Overweight Youth May Face Increased Risk From COVID-19

New research suggests a disturbing link.

Posted May 27, 2020

By the time you read this the number of COVID-19 deaths in the U.S. will have exceeded 100,000 and 1.6 million will have been infected with the coronavirus. The news media have warned us that people with pre-existing conditions like type 2 diabetes, cardiovascular disease, and hypertension, as well as the elderly are most at risk, while younger adults are less likely to suffer from COVID-19. A study from Italy, published in April, found that the median age of 1,591 intensive care patients was 63 years old.

Similar findings were reported in the news, leading many to conclude that younger, healthier folks are less likely to die. If they should contract the virus, it was assumed that their cases will be milder than those of older or more compromised individuals. Many young people have since resisted appeals for social distancing, wearing facemasks, and sheltering in place. 

Although widespread, these early reports from other countries might not be as relevant in the U.S. as they seem. In Italy, the prevalence of obesity is 20 percent, in China, it’s 6 percent, and it's 24 percent in Spain; it’s about 40 percent in the U.S. And a recent analysis from researchers at Johns Hopkins suggests that young people who are overweight or obese are at higher risk.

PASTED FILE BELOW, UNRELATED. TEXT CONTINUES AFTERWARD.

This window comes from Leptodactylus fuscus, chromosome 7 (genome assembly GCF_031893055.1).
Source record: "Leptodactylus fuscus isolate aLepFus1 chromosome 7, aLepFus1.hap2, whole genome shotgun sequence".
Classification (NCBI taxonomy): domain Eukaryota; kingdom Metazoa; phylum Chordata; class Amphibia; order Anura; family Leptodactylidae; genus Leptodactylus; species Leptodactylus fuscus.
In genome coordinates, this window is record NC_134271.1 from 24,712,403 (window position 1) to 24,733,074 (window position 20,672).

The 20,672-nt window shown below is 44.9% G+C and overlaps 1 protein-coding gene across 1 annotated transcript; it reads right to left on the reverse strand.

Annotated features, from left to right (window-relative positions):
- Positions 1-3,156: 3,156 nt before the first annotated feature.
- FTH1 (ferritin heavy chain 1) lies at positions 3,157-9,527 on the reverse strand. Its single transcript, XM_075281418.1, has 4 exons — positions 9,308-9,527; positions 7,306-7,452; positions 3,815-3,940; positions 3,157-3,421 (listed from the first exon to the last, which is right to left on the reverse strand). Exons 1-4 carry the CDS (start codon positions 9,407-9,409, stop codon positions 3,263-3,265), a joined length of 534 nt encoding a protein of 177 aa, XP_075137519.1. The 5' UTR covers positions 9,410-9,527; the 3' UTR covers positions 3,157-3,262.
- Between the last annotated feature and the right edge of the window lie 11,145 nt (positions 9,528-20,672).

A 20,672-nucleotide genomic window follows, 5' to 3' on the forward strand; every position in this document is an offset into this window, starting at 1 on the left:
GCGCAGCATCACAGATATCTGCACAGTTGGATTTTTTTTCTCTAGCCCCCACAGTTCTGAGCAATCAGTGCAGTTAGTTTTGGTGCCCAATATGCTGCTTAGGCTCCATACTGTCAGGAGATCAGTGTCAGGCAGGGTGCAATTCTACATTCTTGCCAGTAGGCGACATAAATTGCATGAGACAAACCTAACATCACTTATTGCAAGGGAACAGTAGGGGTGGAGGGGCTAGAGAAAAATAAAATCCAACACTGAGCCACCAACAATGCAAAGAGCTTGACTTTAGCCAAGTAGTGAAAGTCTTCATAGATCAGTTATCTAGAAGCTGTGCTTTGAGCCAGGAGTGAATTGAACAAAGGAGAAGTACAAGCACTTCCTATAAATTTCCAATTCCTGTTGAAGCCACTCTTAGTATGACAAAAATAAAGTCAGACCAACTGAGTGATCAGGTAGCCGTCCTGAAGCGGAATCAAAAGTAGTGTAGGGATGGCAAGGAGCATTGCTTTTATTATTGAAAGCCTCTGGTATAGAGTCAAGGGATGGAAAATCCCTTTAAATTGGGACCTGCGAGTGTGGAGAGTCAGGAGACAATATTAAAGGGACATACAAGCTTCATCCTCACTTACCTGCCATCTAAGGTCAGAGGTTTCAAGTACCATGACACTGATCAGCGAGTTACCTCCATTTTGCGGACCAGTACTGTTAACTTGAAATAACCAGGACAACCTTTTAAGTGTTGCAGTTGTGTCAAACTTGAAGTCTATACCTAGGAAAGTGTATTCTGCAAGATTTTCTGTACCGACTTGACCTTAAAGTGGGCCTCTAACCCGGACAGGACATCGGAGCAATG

The researchers looked at COVID-19 patients admitted to intensive care units at six university hospitals. In their sample of 265 patients, they found that younger COVID-19 patients were more likely to have obesity. The median BMI of young patients was 29.3, just shy of 30, which is the cutoff for obesity. Only 25 percent of young COVID-19 patients had BMIs below 26, in the normal range. The authors of the study conclude: “...in populations with a high prevalence of obesity, COVID-19 will affect younger populations more than previously reported.” In other words, being young may not confer the same protection from the coronavirus if you are overweight or obese. 

Admittedly, the findings were based on a relatively small sample from six university hospitals. Nonetheless, given the prevalence of obesity in the U.S., the study lends further support to the need for social distancing by everyone, regardless of age. 

References

Kass, D. A., Duggl, P. & Cignolani, O. (2020). Obesity could shift severe COVID-19 disease to younger ages. Lancet, 395,1544-1545.